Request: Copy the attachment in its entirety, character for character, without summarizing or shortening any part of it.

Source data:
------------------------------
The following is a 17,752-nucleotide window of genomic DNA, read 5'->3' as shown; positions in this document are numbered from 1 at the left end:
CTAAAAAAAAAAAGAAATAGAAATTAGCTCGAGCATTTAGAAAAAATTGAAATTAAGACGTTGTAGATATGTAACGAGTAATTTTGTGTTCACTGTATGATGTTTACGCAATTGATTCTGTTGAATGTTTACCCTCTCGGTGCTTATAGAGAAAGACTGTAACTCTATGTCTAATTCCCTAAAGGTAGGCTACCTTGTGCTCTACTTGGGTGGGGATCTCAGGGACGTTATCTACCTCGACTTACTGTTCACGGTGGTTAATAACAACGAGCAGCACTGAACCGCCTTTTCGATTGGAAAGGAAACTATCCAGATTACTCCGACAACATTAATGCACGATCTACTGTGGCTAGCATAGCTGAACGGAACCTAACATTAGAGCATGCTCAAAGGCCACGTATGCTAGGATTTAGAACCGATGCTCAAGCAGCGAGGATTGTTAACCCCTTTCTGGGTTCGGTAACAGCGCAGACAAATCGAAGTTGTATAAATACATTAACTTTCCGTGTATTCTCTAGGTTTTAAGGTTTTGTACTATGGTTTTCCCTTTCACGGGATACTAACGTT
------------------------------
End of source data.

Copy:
The following is a 17,752-nucleotide window of genomic DNA, read 5'->3' as shown; positions in this document are numbered from 1 at the left end:
CTAAAAAAAAAAAGAAATAGAAATTAGCTCGAGCATTTAGAAAAAATTGAAATTAAGACGTTGTAGATATGTAACGAGTAATTTTGTGTTCACTGTATGATGTTTACGCAATTGATTCTGTTGAATGTTTACCCTCTCGGTGCTTATAGAGAAAGACTGTAACTCTATGTCTAATTCCCTAAAGGTAGGCTACCTTGTGCTCTACTTGGGTGGGGATCTCAGGGACGTTATCTACCTCGACTTACTGTTCACGGTGGTTAATAACAACGAGCAGCACTGAACCGCCTTTTCGATTGGAAAGGAAACTATCCAGATTACTCCGACAACATTAATGCACGATCTACTGTGGCTAGCATAGCTGAACGGAACCTAACATTAGAGCATGCTCAAAGGCCACGTATGCTAGGATTTAGAACCGATGCTCAAGCAGCGAGGATTGTTAACCCCTTTCTGGGTTCGGTAACAGCGCAGACAAATCGAAGTTGTATAAATACATTAACTTTCCGTGTATTCTCTAGGTTTTAAGGTTTTGTACTATGGTTTTCCCTTTCACGGGATACTAACGTT